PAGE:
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Willie McHugh’s American tale

Sport

 

My very own American tale


IT’S still my one chewy bone with John Maughan from his days as custodian of Mayo football. Truth is, I didn’t envisage him marching Mayo back into the inner sanctum as quickly as he did when he took the reins at the back end of 1995. Even the infamous January day in Scotstown, when only a handful of us togged to cast an eye on progress, did nothing to alert us to the widening road ahead.
But July when Mayo beat Galway in the Connacht final placed me in the clasps of a right pucker entirely. I’d be out of the country for the upcoming All-Ireland semi-final against Kerry on a long-promised trip to visit my late uncle John McHugh in Boston.
If “our Johneen” (as Dad affectionately called his brother) didn’t sail to Boston with the Pilgrim Fathers then he arrived there only a few dockings later. He was consecrated with a sharp turn of phrase. He lived the American Dream but never forsook his Kilconly-honed characteristics. “Aaragh! We should have left it to the Indian” was his appraisal of the direction America was headed.
As Maughan readied Mayo for a joust with Kerry, I whiled away the most enjoyable of hours with John, Kay and the American branch of the McHugh kinship on their Dedham decking.
They were the most welcoming of hosts, catering for my every need. John delegated Mattie Glynn, a Caherlistrane exile, to take us to the Four Courts Bar in Dedham to see the Mayo-Kerry game on Sunday morning. “But remember we have to bring him to Mass first, Mattie” was John’s echoing rider.
As Maughan, Connelly, Mortimer and Mayo headed to Croker, I was in a Boston temple. It was not where I wanted to worship. “You might give us a hand taking up the basket collection because we’re a man down,” was Mattie Glynn’s pleading. Thinking the chore only entailed a ‘pick them in your stride’ (as perfected by Martin Mulroe and Ger Heneghan in Shrule church) I reluctantly agreed.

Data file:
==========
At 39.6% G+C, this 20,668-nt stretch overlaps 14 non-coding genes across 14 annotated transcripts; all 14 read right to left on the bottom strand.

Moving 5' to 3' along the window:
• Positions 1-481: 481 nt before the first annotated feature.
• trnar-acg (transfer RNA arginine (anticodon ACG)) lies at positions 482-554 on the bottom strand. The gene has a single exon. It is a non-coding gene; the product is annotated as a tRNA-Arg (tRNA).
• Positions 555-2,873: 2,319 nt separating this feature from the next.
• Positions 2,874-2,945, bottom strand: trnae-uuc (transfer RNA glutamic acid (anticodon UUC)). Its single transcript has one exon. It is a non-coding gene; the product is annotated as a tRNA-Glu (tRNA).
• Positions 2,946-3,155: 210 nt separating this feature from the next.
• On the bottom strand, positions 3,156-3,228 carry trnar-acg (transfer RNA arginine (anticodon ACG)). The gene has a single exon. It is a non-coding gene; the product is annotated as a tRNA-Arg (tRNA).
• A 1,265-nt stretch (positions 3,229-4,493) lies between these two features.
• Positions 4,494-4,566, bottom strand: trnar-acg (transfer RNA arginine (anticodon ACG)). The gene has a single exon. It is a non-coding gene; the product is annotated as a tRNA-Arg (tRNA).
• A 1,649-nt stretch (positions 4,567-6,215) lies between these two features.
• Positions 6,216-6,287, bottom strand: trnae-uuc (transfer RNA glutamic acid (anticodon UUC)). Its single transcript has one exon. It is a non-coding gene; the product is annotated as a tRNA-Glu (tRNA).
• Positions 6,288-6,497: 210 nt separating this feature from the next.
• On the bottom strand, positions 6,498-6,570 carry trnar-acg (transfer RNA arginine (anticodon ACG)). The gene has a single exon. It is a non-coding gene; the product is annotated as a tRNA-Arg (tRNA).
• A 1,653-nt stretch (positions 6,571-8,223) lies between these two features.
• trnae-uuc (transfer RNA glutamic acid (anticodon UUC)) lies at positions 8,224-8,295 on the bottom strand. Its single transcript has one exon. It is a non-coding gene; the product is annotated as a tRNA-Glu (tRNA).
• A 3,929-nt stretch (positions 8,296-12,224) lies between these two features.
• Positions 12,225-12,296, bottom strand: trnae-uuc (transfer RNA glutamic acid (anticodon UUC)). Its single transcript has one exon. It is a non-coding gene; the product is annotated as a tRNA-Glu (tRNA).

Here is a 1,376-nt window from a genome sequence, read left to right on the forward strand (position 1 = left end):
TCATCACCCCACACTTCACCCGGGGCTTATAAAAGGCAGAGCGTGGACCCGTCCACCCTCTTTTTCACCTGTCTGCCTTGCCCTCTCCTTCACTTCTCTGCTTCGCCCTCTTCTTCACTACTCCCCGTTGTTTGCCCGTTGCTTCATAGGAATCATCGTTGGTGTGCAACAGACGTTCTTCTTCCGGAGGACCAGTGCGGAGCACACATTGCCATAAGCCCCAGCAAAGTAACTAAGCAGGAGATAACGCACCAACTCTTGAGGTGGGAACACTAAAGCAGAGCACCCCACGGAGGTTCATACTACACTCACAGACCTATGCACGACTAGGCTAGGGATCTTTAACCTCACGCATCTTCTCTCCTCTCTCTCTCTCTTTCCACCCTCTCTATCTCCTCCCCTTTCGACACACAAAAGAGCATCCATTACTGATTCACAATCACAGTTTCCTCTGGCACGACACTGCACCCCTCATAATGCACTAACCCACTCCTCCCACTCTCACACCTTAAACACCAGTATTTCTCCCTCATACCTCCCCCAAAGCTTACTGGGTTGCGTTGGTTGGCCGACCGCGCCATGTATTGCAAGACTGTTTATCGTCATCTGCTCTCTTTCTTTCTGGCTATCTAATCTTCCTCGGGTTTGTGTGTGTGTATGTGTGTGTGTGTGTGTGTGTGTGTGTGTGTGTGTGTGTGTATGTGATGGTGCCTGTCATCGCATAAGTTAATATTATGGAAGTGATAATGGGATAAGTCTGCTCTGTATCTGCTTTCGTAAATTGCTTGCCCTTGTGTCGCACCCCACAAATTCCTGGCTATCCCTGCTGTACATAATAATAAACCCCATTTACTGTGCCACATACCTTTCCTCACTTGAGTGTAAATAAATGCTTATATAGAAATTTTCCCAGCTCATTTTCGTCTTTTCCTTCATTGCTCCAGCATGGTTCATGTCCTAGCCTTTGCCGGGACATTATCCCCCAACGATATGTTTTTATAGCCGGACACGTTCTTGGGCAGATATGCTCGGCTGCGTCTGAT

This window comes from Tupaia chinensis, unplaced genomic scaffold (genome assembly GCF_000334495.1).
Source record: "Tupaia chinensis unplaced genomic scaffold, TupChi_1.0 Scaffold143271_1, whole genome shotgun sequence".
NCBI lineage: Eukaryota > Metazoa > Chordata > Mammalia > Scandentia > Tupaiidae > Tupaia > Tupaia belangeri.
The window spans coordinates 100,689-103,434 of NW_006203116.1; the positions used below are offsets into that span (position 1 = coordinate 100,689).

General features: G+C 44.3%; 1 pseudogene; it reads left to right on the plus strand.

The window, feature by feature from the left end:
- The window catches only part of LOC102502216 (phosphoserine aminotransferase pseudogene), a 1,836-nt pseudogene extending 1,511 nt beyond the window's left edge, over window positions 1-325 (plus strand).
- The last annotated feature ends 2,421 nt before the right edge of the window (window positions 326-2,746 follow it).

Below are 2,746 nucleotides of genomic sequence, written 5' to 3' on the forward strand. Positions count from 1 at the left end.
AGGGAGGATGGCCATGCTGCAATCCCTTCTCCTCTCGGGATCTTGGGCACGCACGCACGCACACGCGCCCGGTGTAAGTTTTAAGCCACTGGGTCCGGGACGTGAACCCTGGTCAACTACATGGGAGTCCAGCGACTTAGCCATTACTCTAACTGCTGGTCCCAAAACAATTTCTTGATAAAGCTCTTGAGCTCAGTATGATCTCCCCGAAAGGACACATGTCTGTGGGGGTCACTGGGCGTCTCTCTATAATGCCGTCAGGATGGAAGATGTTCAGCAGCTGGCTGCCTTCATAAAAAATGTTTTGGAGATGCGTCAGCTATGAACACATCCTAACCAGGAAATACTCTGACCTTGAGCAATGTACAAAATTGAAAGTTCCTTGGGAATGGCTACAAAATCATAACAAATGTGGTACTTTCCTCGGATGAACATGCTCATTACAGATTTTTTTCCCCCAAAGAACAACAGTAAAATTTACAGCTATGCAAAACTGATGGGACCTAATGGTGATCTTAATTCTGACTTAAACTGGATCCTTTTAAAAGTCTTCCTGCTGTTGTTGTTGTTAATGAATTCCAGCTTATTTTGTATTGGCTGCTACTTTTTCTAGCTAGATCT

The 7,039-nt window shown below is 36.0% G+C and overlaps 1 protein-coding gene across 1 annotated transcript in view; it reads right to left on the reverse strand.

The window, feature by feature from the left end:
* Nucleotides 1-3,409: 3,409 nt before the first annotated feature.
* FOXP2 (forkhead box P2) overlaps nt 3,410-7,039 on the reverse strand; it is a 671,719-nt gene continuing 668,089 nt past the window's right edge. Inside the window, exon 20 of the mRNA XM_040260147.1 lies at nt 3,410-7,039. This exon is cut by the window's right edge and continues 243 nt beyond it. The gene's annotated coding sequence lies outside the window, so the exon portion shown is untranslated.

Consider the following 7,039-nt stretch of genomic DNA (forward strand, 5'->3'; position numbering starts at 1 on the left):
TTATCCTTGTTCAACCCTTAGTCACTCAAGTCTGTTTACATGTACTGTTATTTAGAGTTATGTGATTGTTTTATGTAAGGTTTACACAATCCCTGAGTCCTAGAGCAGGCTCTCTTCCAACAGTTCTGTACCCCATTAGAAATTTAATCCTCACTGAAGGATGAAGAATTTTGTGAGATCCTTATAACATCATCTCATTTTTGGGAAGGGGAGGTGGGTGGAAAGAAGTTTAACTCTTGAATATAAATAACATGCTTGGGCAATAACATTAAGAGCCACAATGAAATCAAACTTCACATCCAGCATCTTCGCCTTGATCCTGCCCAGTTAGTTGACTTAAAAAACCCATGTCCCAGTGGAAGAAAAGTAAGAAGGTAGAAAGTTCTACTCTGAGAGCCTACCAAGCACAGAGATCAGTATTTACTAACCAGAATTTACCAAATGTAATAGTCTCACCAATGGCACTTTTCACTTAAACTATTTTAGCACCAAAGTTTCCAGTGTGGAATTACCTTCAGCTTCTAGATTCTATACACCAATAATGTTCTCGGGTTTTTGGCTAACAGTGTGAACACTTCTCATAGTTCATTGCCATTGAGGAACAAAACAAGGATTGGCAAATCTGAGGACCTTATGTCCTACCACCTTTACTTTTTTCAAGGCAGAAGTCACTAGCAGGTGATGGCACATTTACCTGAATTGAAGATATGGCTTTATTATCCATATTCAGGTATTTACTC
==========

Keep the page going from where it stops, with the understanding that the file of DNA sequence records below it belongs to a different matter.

Mattie arrived with baskets at the end of six-foot poles, informing me I was doing the centre aisle. It was showtime in Boston and I imagine my efforts still merit the odd mention some Sundays. I was a disaster. No bother at all shoving the basket to the end of the row, but I completely forgot about the manoeuvre the retraction necessitated.
I removed one man’s spectacles. I knocked a soother from a baby’s mouth, waking him.
It got worse when a young buck decided I was going to have to work for his (well, his mother’s) offering. He insisted I plant the basket on his lap. I did and afforded him a good clip on his chin for his effrontery as I retrieved it. He probably went on afterwards to major in political science at Boston University. I wish him well.
My colleagues were in hysterics at the back pews as they watched me make a pure hames of the job. Unfortunately it was before camera phones or otherwise I’d have become an overnight YouTube sensation. I’d be big in America now. Mayo beat Kerry later that day. And like most other Mayo folk in Massachusetts, I was home for the final. And I’ve forgiven John Maughan too.
Well more or less.

 

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